Elles (2011)

Małgoska Szumowska directs Juliette Binoche, Joanna Kulig and Anaïs Demoustier in this drama about a middle aged journalist investigating college girls who become prostitutes in Paris.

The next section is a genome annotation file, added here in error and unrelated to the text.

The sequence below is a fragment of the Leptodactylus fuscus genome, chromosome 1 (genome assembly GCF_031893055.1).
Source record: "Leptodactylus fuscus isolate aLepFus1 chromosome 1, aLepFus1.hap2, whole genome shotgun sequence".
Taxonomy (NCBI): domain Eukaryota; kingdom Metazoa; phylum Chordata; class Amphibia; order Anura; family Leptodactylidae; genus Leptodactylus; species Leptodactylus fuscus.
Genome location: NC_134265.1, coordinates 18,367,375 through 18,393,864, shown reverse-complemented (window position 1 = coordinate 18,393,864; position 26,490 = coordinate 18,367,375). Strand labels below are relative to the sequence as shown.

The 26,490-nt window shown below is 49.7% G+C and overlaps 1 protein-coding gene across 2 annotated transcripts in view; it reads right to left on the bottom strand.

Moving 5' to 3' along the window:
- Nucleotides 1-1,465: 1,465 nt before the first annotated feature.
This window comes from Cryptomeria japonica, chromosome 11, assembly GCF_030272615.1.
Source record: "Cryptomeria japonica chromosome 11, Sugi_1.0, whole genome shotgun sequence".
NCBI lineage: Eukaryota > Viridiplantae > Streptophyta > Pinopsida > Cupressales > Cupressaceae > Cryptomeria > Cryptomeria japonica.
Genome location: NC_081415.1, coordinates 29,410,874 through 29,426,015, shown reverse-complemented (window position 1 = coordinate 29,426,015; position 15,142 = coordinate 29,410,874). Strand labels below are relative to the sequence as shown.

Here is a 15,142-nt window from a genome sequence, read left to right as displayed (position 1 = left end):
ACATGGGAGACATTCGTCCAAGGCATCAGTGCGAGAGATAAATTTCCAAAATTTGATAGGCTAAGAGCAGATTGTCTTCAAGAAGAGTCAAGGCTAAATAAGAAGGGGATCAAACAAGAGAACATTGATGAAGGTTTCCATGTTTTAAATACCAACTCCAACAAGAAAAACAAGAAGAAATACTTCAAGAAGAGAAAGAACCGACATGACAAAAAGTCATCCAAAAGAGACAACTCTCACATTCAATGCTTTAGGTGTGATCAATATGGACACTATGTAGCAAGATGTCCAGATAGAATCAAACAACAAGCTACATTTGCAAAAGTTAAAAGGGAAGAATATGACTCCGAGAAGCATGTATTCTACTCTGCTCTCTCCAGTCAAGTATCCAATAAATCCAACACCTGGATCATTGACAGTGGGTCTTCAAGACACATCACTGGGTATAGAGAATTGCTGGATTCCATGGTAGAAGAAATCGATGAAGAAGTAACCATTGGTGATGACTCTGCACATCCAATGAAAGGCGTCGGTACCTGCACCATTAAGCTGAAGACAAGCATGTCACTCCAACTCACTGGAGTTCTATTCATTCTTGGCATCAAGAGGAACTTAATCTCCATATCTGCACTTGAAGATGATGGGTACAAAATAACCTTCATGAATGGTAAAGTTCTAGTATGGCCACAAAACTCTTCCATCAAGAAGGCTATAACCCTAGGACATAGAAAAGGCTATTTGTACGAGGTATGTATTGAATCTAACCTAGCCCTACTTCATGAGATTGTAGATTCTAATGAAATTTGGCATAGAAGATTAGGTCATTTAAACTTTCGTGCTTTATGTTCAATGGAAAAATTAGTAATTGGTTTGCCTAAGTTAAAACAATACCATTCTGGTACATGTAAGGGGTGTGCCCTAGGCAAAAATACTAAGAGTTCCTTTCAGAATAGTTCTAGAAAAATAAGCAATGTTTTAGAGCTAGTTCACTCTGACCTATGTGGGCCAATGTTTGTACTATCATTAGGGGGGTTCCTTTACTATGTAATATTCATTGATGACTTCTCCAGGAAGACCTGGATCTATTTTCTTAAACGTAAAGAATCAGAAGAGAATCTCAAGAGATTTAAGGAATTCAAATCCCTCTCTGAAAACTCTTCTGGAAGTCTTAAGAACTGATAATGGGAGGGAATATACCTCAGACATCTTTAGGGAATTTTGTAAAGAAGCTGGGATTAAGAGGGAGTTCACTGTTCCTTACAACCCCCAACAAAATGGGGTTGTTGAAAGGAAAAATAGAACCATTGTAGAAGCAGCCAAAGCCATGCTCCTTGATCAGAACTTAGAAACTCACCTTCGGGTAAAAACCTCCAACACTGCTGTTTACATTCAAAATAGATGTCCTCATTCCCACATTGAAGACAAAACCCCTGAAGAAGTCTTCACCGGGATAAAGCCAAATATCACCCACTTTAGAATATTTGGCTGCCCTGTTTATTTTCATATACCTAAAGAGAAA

A politically troubling film. On one hand it presents the pressures, risks and exploitation of young working class girls who sell their bodies. Very feminist in giving a voice to these silent, hidden, brave women. On the other hand you have some of the hottest actresses in European arthouse cinema baring all, doing degrading acts in seductive poses and it is all wonderfully lit. So Elles is one half polemic, the other half whacking material for the dirty mac brigade. I have no issue with either but it hardly sits well together. I guess what I really did like about Elles (apart from the obvious) is that it not only made clear it is Juliette Binoche’s class of person creating the conditions in which the young girls have to commodify their bodies but they want to remain ignorant it is precisely their type who are to blame. The journalist doesn’t fully grasp it is men like her rich husband who buy this type of girl for the night until the closing scenes, set the rents they can’t afford, arrange the bureaucracy that means there is no real safety net when these lower income workers find they cannot afford the middle class lifestyle of university. One woman talks of never forgetting the smell, Binoche’s posho assumes she means semen but she actually means her housing estate she left for educational advancement among the monied. Another describes the first meal her john makes her before pissing in her mouth, later Binoche unthinkingly prepares the same Waitrose-level cookery – too busy to see the parallel Szumowska is making. The film in its own way preempts my current feelings on identity politics. If everyone can make themselves a victim of an unjust society then suddenly the rich who are the biggest problem, the most exploitative, can let themselves off the hook because of some vague general gender / sexuality / race prejudice that other people suffer from and they co-opt. That’s not the main thrust of Elles, and there is some very arousing thrusting, but I liked the fact it was there in plain sight.


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